The Prime Minister has said Britain is proud of the relationship it has built with Israel at a gala dinner to mark the centenary of the Balfour Declaration.
Theresa May joined Israeli prime minister Benjamin Netanyahu and Lord Rothschild at Lancaster House in London to celebrate the declaration of 1917, which signalled British support for the creation of a Jewish homeland.
In her speech to more than 100 guests including politicians and diplomats, Mrs May commemorated a pledge written by then British foreign secretary Arthur Balfour which she said “gave birth to a most extraordinary country”.
Theresa May speaks at the Balfour 100 Dinner at Lancaster House in London (Balfour 100/PA)
She said: “Balfour wrote explicitly that: ‘nothing shall be done which may prejudice the civil and religious rights of existing non-Jewish communities in Palestine, or the rights and political status enjoyed by Jews in any other country’.
“So when some people suggest we should apologise for this letter, I say absolutely not. We are proud of our pioneering role in the creation of the State of Israel… And we are proud of the relationship we have built with Israel.”
Mrs May also discussed efforts to reach a peace deal and earlier told her Israeli counterpart that Britain remained committed to a two-state solution with a viable Palestinian state.
She added: “Let us be honest with each other: there will need to be compromises from each side if we are to have a realistic chance of achieving this goal – including an end to the building of new settlements and an end to Palestinian incitement too.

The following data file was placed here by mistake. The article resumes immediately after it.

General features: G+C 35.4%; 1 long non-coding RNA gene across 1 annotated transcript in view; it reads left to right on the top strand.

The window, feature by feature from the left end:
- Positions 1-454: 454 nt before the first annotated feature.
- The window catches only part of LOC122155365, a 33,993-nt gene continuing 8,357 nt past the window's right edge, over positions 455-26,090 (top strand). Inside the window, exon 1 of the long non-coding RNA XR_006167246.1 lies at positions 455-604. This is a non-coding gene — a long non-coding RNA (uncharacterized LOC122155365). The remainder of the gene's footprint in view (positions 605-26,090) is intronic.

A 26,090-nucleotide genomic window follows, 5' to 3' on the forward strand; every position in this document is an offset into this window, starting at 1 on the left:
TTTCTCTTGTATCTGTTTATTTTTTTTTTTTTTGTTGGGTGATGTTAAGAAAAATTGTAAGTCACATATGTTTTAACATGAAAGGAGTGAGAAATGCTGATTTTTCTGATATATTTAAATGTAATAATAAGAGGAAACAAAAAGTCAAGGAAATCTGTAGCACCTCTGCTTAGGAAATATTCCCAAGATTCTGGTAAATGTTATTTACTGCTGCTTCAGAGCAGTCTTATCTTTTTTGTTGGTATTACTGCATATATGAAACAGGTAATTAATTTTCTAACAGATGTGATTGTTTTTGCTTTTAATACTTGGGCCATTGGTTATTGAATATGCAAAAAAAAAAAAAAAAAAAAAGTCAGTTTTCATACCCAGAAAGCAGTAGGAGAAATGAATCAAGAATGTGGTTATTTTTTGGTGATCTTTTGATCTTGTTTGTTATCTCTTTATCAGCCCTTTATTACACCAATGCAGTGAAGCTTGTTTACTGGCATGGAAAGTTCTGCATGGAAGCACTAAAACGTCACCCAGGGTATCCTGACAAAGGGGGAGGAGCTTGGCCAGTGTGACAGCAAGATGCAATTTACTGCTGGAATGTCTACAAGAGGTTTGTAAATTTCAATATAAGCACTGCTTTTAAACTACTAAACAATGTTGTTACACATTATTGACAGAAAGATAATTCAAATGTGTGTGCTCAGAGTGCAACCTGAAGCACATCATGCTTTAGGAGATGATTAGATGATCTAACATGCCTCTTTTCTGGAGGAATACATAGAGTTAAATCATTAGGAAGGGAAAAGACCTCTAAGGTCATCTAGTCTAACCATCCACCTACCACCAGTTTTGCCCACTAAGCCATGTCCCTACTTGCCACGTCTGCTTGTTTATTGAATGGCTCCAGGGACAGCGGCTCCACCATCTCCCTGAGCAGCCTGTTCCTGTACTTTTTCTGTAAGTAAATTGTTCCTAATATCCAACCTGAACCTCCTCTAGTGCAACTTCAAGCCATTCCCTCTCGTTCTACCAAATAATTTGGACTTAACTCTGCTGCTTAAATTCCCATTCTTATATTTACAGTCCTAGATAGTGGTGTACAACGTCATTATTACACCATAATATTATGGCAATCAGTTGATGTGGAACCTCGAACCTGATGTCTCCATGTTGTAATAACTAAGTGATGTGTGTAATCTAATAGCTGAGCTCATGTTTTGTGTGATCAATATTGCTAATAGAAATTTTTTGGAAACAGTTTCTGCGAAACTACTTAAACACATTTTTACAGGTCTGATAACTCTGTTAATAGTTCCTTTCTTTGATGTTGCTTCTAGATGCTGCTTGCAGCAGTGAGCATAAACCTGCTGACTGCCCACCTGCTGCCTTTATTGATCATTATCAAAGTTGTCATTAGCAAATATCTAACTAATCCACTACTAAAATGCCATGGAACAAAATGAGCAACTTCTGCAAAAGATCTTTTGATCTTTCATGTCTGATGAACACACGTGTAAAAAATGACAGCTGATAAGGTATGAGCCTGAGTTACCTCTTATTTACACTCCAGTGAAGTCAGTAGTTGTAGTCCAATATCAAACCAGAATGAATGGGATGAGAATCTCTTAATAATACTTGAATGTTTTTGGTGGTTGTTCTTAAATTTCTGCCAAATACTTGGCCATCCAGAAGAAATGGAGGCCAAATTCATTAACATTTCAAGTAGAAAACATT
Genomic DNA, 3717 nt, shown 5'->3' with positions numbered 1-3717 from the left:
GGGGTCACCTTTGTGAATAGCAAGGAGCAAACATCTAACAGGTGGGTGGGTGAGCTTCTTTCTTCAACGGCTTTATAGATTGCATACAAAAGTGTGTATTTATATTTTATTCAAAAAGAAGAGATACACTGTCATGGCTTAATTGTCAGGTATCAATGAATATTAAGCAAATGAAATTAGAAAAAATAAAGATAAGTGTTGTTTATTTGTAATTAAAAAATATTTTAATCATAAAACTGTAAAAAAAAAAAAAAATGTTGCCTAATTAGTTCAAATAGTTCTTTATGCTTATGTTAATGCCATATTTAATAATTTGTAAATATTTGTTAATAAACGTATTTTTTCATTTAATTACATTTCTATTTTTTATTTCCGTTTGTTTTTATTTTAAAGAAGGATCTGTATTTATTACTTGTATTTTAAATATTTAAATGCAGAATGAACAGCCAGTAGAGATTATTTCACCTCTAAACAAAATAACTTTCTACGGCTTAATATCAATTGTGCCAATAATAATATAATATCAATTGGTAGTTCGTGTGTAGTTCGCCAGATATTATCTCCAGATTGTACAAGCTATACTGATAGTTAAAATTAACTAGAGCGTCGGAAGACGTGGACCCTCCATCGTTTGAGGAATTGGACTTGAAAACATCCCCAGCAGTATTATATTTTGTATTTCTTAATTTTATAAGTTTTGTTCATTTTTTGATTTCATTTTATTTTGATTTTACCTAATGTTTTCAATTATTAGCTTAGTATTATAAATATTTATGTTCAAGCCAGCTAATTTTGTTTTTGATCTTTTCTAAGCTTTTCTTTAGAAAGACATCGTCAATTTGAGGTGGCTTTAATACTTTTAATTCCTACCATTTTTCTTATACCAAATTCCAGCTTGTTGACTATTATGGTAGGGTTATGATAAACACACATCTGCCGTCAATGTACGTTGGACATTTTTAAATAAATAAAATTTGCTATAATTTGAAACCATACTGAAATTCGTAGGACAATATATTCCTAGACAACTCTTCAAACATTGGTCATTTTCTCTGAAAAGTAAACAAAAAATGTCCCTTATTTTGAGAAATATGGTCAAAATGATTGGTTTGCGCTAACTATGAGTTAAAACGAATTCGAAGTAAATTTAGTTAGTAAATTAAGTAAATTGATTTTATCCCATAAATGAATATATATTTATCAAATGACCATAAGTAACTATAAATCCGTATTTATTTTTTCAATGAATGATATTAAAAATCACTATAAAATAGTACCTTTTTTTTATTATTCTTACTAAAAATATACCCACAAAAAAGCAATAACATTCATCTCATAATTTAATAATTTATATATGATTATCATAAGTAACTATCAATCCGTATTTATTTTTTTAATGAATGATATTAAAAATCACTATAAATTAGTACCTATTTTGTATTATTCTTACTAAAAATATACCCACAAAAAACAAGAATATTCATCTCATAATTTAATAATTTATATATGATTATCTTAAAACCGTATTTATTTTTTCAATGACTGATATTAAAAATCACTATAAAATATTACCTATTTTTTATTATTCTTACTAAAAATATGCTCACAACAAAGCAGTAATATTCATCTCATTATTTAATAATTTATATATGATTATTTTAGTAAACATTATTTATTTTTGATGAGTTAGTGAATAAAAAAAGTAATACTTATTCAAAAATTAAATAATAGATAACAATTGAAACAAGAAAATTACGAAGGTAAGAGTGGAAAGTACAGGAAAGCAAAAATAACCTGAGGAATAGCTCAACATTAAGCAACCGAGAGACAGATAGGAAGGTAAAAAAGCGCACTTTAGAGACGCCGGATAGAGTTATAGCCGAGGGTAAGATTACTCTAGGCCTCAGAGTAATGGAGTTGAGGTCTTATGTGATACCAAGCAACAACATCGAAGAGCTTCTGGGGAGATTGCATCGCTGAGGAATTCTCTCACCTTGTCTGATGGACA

“But as we work together towards Balfour’s vision of a peaceful co-existence we must be equally clear that there can never be any excuses for boycotts, divestment or sanctions: they are unacceptable and this government will have no truck with those who subscribe to them.”
Highlighting the UK’s role in pressing for a new international definition of anti-Semitism, she added: “Criticising the actions of Israel is never – and can never be – an excuse for questioning Israel’s right to exist, any more than criticising the actions of Britain could be an excuse for questioning our right to exist.
“And criticising the government of Israel is never – and can never be – an excuse for hatred against the Jewish people, any more than criticising the British government would be an excuse for hatred against the British people.
Benjamin Netanyahu also met Boris Johnson (Darren Staples/PA)
“Put simply, there can be no excuses for any kind of hatred towards the Jewish people. There never have been – and there never will be.”
Earlier at Number 10, Mr Netanyahu said Israel was committed to the peace process, but the Palestinians had to accept his country’s right to exist.
He said: “Israel is committed to peace, I’m committed to peace. A hundred years after Balfour, the Palestinians should finally accept a Jewish national home and finally accept a Jewish state.
“And when they do, the road to peace will be infinitely closer. In my opinion peace will be achievable.”
During the dinner, Mr Netanyahu thanked the Prime Minister on behalf of Israel and its people.
He said added: “The State of Israel would not have come into being, but it was the Balfour Declaration that galvanised international support for Zionism as never before and paved the path for Zionism’s entry on the world stage.
“Now, a once stateless and powerless people has found its place among the nations.”
Addressing Mrs May, he added: “The Balfour Declaration puts Britain on the right side of history in marking that declaration today you are keeping Britain on the right side of history.”